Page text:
In the month of May, when the entire subcontinent reels under the scorching sun, the Gul mohar brings forth its flowers—lovely, bold and bright red, with gentle spikes of yellow! The flowers reach out to the sky with a daredevilry that seems to challenge the sun itself—“See if you can shrivel me, see if I give in!”
And the flowers blossom every day and dry up by the end of it. Yet they go on— every day there are abundant blossoms! Hundreds of them on every branch, every arm that seems to hold them up as an offering to the denizens of the skies.
There are no leaves; they will come later when the blossoms have shed their electrifying glory. The opening aria is put together by the flamboyant flowers. The feathery leaves will come in a smooth cantata when the gorgeous symphony of the green will meld with the brilliant red of the flowers and create an enchantment all its own.
I have often marveled at the colors but have never dared to make them my own—would I have the panache to stand alone in colors so unique?
In the world of Botany, the gul mohar is known as the Deonix regia and belongsto the family leguminosae. It is fondly called the “flame of the forest” “the flame tree” and the “peacock flower”
For obvious reasons, I am not the first one to turn so lyrical at the sight of a flowering tree. For aeons, the gul mohar has inspired poetry, art and literature. The earliest mention of the gul mohar is in Vaishnava literature. Most of the medieval Indian poets talk of lovers meeting under the gul mohar tree and there are romantic interludes that seem to begin and end under the flowering gul mohar.
In more recent times, who can forget Sanjay Bhansali’s magnum opus ‘Devdas’ where the drink sodden Deva breathes his last while the gul mohar sheds its flowers on him? It was somehow a very befitting finale!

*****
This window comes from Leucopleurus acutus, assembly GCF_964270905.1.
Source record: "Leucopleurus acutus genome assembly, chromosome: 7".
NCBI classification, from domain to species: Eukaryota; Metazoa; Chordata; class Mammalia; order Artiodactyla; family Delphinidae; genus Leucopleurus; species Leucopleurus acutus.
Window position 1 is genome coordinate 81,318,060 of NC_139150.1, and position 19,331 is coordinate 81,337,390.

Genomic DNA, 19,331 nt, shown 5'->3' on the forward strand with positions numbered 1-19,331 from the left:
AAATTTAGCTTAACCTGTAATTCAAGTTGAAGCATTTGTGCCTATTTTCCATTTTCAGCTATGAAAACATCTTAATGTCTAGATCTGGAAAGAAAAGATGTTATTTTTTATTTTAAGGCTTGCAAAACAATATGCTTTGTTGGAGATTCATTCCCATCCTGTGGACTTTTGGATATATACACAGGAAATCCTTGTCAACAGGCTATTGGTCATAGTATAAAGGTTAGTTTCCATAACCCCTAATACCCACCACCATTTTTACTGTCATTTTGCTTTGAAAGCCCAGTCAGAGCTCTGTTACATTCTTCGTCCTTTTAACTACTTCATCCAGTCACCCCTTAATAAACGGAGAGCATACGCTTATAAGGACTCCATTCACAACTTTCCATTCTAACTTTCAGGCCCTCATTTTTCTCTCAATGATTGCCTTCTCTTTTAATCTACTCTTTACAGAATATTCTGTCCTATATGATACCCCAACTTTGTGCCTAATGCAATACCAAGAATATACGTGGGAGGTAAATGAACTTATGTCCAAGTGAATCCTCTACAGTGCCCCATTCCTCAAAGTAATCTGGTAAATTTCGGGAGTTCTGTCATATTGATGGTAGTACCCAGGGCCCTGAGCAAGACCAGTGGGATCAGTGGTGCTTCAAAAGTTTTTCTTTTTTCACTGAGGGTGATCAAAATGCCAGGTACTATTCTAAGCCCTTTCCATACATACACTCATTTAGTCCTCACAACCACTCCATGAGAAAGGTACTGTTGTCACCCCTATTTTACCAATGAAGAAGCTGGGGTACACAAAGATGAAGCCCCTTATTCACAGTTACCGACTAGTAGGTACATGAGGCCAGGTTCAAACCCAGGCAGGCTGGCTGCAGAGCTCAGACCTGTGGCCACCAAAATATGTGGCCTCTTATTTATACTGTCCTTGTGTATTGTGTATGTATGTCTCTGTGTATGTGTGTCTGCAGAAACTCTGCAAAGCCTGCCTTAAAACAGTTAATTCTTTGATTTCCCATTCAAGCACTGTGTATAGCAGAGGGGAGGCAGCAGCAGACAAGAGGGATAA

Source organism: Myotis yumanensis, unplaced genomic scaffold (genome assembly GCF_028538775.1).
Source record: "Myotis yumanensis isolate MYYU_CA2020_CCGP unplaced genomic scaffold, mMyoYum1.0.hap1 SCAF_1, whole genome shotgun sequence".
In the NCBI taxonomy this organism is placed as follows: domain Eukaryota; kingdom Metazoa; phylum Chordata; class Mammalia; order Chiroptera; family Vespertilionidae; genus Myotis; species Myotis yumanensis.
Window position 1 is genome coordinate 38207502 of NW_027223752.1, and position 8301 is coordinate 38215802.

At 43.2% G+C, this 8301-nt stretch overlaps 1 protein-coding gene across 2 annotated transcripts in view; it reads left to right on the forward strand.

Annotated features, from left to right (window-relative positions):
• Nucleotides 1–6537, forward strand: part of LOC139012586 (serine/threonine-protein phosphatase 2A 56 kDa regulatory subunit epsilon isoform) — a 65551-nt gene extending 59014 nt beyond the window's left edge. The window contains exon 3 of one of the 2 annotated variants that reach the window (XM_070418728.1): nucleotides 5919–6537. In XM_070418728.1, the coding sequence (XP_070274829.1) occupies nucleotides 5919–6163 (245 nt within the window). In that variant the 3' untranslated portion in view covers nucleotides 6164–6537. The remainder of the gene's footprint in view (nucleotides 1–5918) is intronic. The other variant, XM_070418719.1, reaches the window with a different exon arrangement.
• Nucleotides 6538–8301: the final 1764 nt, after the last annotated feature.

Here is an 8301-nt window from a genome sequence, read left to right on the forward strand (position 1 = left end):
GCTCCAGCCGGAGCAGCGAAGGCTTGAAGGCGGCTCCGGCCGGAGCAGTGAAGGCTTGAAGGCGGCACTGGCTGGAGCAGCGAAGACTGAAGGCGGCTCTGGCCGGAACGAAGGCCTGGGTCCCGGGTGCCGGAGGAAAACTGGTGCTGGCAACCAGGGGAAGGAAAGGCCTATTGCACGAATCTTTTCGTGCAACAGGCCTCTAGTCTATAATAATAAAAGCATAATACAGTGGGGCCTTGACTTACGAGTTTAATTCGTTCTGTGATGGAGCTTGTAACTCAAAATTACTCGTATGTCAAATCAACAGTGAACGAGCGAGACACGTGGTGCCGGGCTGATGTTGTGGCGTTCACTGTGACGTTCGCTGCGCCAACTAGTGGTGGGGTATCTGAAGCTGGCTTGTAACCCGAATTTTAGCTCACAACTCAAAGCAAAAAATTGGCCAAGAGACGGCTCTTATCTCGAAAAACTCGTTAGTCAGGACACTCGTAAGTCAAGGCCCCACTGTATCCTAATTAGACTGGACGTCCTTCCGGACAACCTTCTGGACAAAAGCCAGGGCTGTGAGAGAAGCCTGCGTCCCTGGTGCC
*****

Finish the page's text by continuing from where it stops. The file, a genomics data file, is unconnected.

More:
The prize-winning lyrics of a Tamil film song are all about the gul mohar and how romantic it can be. Ever read an interesting column called “Under the gul mohar”? Try it—interesting for its serendipity!
Besides romance and beauty, apparently the essence of the gul mohar is supposed to react beneficially on all those who have suffered sexual violence. I have nothing to prove this but the Aum Himalaya essences are promoting this through their Internet portal. They may have dredged up some ancient folklore and worked on it! After all the hills are still full of their many secrets!
But before I close, I want to make a fervent appeal— let us not chop down these beautiful trees in the name of development. In my childhood there used to be so many of these trees, along with the jamuns, the amaltas, the tesu, the bel and of course the majestic neems. But thanks to road widening and growth of the city, we are losing these beauties very fast.
Will we have only literature and art to watch? No more of the real thing?